Inside the Vatican

Vatican journalist Edward Pentin has reported that unnamed “Vatican officials are uneasy and perplexed” about the interview. Pentin began reporting on the Vatican as a correspondent with Vatican Radio in 2002 and has since covered the pope for a number of publications, including Newsweek and The Sunday Times.

“The officials’ discomfort also extends to the Pope’s spontaneous telephone calls to strangers, a couple of which implied he deviated from Church teaching but, being private and unrecorded conversations, are difficult to verify,” he wrote for Newsmax.

From the outset of the Francis pontificate, there were these unrecorded and yet published interviews – the first was from a meeting with Latin American religious leaders in June 2013.  That was the one that had Pope Francis speaking of the existence of a “gay lobby” in the Vatican and also about being concerned about Catholics who would count rosaries to offer prayer bouquets.

At the time LifeSiteNews published nothing on that first unrecorded interview even though almost all other news services did.  Shortly thereafter I was at the Vatican inquiring about that unrecorded but reported-on encounter and was assured by various Vatican insiders that the communication was not accidental but intended – to me at the time a rather startling revelation.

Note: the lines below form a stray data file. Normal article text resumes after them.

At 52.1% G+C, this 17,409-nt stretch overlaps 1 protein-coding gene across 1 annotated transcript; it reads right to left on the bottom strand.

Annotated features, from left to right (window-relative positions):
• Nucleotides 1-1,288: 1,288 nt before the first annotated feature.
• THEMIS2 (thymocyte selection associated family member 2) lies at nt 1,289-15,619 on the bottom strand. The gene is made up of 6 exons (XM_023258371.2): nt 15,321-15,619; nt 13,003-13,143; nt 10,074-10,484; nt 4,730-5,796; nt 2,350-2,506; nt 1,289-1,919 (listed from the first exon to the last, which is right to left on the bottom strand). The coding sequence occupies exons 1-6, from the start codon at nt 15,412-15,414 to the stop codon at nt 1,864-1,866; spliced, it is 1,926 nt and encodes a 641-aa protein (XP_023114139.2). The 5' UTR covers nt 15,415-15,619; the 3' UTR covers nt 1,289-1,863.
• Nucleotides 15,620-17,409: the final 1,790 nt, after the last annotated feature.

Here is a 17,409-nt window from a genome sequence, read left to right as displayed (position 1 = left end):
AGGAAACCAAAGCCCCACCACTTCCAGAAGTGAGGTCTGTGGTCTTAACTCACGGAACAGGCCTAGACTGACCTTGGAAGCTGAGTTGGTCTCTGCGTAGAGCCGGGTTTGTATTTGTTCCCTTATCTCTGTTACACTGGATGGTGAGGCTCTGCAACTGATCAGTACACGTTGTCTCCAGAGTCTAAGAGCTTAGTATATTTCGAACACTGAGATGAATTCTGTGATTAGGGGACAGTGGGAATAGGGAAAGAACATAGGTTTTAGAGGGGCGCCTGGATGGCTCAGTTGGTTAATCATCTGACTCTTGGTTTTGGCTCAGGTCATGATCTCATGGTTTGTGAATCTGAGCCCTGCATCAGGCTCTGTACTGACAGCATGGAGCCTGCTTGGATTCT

But that same assessment came later from another Vatican quarter, a man who speaks German as does the pope and also shares the pope’s religious order.  “Francis knows exactly how power is spelled,” said Bernd Hagenkord, a Jesuit who is in charge of German programming for Vatican Radio in a May interview with The Atlantic. “He’s a communicator in the league with Mother Teresa and the Dalai Lama. They say he’s being unclear, but we know exactly what he means.”

Two different ways to respond

One of the most disturbing outcomes of these ‘interviews’ is that the words and interpretations of what is being said by the Pope, while they may be clear for the German Jesuit, are remarkably unclear for the vast majority of Catholics.  Catholics who know well their faith, its moral teachings, and the reason for them are few and far between. They are able to discern that the Pope cannot mean to undermine Church teaching; that those teachings are unchangeable.